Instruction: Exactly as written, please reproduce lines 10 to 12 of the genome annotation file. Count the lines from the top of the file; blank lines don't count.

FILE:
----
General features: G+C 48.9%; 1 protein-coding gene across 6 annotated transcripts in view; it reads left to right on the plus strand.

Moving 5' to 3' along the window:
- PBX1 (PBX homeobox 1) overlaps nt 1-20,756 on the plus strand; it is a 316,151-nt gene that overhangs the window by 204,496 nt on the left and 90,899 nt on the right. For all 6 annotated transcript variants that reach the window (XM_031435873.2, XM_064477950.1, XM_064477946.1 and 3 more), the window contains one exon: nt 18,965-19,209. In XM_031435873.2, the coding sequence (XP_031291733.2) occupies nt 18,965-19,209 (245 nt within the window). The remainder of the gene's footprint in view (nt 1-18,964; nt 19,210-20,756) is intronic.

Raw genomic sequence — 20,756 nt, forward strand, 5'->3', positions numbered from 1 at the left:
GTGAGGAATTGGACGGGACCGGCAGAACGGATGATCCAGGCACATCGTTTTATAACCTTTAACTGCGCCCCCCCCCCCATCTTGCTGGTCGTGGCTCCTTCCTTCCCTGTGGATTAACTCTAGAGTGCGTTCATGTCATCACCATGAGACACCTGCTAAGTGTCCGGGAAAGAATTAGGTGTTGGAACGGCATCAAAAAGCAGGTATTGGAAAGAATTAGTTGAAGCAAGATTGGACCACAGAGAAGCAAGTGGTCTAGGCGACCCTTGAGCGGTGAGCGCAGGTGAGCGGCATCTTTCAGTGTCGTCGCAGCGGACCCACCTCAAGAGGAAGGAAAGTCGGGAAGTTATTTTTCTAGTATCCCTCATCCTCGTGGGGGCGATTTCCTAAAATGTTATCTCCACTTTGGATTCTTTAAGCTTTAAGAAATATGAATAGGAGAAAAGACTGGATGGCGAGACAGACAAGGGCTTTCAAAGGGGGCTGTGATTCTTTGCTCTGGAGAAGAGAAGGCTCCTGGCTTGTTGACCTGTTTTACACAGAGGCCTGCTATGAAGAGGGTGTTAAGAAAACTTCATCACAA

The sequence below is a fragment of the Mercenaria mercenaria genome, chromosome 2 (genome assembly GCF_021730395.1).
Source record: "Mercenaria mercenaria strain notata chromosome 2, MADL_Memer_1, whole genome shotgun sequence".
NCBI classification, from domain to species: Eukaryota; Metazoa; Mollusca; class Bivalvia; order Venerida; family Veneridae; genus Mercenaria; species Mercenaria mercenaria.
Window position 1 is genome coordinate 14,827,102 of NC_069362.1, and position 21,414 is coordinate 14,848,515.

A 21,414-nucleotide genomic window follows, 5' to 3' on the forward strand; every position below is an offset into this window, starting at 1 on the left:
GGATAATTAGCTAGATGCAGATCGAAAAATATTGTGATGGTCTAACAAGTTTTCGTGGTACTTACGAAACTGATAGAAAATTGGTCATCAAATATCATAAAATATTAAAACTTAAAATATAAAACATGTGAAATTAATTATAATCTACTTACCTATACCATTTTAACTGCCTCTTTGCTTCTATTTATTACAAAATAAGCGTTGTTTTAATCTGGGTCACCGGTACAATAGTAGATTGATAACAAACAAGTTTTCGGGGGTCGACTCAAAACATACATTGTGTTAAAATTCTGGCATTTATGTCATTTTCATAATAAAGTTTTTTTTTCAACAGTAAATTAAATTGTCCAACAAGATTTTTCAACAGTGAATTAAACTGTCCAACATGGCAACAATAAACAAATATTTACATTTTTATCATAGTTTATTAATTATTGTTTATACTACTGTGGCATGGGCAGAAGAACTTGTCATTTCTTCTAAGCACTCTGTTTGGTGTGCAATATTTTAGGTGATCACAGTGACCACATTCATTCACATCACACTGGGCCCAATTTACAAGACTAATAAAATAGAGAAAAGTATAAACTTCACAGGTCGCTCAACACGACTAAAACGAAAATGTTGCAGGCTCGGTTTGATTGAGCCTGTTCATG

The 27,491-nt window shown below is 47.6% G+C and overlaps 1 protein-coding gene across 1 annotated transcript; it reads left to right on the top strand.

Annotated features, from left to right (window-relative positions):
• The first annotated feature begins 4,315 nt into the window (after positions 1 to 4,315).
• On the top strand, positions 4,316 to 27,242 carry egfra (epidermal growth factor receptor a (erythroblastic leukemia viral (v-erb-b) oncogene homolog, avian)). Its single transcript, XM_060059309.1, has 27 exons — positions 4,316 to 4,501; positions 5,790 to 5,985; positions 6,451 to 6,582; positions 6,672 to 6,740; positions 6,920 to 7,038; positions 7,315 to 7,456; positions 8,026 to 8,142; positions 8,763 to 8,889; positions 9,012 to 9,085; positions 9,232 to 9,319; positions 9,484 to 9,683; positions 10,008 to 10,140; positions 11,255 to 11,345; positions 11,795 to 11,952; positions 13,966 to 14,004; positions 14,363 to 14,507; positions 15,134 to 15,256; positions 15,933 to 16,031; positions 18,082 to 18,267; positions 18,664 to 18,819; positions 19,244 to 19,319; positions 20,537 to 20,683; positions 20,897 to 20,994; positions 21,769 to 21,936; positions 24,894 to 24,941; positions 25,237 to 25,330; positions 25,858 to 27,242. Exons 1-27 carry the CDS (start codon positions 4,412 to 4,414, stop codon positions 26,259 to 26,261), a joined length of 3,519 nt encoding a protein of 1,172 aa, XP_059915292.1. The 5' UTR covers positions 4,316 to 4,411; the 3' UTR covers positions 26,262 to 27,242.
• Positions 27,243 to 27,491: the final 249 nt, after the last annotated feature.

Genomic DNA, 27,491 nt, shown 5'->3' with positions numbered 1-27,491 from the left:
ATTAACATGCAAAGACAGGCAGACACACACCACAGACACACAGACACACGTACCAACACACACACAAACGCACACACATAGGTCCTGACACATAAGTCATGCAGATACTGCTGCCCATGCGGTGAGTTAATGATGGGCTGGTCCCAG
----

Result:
A 21,414-nucleotide genomic window follows, 5' to 3' on the forward strand; every position below is an offset into this window, starting at 1 on the left:
GGATAATTAGCTAGATGCAGATCGAAAAATATTGTGATGGTCTAACAAGTTTTCGTGGTACTTACGAAACTGATAGAAAATTGGTCATCAAATATCATAAAATATTAAAACTTAAAATATAAAACATGTGAAATTAATTATAATCTACTTACCTATACCATTTTAACTGCCTCTTTGCTTCTATTTATTACAAAATAAGCGTTGTTTTAATCTGGGTCACCGGTACAATAGTAGATTGATAACAAACAAGTTTTCGGGGGTCGACTCAAAACATACATTGTGTTAAAATTCTGGCATTTATGTCATTTTCATAATAAAGTTTTTTTTTCAACAGTAAATTAAATTGTCCAACAAGATTTTTCAACAGTGAATTAAACTGTCCAACATGGCAACAATAAACAAATATTTACATTTTTATCATAGTTTATTAATTATTGTTTATACTACTGTGGCATGGGCAGAAGAACTTGTCATTTCTTCTAAGCACTCTGTTTGGTGTGCAATATTTTAGGTGATCACAGTGACCACATTCATTCACATCACACTGGGCCCAATTTACAAGACTAATAAAATAGAGAAAAGTATAAACTTCACAGGTCGCTCAACACGACTAAAACGAAAATGTTGCAGGCTCGGTTTGATTGAGCCTGTTCATG

The 27,491-nt window shown below is 47.6% G+C and overlaps 1 protein-coding gene across 1 annotated transcript; it reads left to right on the top strand.